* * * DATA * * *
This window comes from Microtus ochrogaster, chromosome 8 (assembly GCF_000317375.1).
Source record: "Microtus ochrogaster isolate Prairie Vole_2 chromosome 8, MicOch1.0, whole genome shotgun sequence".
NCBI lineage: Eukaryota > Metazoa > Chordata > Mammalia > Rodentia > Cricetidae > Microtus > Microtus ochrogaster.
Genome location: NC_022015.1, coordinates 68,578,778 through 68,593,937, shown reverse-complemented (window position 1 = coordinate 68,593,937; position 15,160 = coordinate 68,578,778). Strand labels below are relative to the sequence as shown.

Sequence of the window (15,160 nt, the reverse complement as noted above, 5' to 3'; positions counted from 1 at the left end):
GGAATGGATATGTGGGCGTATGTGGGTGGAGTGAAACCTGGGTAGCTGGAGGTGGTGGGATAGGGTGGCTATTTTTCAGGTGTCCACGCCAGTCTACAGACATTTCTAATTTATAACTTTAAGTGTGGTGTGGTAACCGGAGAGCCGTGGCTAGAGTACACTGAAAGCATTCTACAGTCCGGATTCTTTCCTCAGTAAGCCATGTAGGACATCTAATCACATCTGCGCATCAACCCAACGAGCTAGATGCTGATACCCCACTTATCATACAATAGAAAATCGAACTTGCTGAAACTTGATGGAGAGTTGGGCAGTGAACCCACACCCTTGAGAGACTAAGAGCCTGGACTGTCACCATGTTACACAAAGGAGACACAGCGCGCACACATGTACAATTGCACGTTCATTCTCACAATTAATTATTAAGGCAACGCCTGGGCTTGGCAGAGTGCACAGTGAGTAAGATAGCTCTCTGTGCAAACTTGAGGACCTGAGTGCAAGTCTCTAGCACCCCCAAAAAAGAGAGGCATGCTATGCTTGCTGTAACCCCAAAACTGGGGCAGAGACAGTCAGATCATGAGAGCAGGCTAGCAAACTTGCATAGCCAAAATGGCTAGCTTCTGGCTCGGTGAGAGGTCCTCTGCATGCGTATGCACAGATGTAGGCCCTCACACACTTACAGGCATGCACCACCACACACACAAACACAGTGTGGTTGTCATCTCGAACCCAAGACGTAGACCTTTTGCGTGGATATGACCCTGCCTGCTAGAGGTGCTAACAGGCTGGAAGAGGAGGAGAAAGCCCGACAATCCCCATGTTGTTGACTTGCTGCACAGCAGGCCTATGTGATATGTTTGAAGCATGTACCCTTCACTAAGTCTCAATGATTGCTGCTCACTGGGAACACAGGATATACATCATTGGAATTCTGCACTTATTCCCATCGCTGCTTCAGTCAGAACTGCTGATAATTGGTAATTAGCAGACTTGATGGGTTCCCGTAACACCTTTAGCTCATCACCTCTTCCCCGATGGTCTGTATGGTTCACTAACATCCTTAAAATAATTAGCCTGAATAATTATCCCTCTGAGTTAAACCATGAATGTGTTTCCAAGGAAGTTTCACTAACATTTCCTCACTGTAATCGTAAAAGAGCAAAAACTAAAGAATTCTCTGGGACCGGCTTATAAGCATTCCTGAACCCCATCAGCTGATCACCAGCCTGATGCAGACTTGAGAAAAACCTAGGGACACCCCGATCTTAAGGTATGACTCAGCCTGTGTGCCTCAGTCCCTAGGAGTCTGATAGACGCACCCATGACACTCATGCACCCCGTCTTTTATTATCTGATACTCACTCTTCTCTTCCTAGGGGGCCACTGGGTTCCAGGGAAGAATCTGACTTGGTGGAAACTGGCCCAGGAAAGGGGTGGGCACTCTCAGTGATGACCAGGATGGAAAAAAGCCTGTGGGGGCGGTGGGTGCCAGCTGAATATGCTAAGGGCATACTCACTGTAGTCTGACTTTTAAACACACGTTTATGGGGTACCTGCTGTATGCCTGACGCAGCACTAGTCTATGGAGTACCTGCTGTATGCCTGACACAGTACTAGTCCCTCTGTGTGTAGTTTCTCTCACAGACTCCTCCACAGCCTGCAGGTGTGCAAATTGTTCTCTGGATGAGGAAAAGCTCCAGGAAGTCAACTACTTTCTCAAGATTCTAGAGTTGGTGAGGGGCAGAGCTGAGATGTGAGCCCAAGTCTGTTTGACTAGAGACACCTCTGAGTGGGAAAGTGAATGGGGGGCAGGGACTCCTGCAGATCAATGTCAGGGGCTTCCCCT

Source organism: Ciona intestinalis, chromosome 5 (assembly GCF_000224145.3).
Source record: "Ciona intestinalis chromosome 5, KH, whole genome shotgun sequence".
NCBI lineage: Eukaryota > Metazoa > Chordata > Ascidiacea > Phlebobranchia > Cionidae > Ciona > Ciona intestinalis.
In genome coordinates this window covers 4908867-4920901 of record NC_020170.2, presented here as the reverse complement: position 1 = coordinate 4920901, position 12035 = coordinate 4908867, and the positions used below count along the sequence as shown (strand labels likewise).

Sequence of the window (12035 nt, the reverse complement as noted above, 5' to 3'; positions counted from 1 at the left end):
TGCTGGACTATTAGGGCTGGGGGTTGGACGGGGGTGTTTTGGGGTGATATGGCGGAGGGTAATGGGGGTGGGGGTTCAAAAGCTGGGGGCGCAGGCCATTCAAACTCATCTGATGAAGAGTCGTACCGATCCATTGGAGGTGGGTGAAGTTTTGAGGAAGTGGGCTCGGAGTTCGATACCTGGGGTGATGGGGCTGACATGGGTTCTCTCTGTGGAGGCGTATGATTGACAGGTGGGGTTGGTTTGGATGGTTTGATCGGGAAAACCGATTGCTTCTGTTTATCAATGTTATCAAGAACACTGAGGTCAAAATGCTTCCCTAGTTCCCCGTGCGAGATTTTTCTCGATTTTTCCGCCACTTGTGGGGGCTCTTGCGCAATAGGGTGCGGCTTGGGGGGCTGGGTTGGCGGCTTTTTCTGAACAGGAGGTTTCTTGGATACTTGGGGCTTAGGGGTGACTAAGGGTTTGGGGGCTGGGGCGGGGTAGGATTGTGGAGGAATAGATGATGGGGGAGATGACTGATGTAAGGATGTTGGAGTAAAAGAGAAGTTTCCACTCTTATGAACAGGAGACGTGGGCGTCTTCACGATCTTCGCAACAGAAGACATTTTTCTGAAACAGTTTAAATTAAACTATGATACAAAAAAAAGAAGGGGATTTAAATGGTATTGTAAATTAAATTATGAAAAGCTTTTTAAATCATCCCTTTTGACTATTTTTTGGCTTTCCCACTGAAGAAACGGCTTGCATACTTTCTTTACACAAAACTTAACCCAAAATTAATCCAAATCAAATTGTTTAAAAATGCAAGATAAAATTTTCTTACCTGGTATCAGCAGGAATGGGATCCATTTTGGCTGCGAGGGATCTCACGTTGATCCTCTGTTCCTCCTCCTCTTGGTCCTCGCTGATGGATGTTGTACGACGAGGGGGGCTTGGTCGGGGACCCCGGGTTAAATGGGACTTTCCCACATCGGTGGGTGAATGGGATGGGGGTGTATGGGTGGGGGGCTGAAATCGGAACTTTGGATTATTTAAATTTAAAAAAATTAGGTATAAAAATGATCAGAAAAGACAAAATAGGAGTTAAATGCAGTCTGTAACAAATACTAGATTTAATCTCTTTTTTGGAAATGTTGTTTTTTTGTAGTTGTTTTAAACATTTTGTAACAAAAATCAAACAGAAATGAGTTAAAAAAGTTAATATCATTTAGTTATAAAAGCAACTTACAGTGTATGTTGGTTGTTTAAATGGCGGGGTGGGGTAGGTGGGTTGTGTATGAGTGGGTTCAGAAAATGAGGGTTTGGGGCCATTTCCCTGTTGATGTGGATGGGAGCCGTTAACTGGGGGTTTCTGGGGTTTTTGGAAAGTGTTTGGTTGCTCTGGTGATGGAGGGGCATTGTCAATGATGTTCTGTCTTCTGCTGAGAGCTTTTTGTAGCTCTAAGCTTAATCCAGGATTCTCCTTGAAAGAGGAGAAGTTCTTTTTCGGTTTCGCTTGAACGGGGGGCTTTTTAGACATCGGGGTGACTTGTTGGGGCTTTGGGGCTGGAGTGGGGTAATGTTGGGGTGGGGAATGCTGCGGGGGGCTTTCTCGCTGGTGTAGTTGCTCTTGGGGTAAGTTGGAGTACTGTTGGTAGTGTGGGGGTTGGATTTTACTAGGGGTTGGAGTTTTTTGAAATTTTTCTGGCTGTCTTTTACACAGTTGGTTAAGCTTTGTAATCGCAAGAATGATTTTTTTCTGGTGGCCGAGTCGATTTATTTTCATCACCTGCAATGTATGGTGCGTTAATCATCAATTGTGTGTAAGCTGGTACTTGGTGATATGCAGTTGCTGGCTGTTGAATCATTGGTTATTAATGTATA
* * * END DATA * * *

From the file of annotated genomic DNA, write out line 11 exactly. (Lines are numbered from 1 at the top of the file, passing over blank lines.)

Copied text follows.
Sequence of the window (12035 nt, the reverse complement as noted above, 5' to 3'; positions counted from 1 at the left end):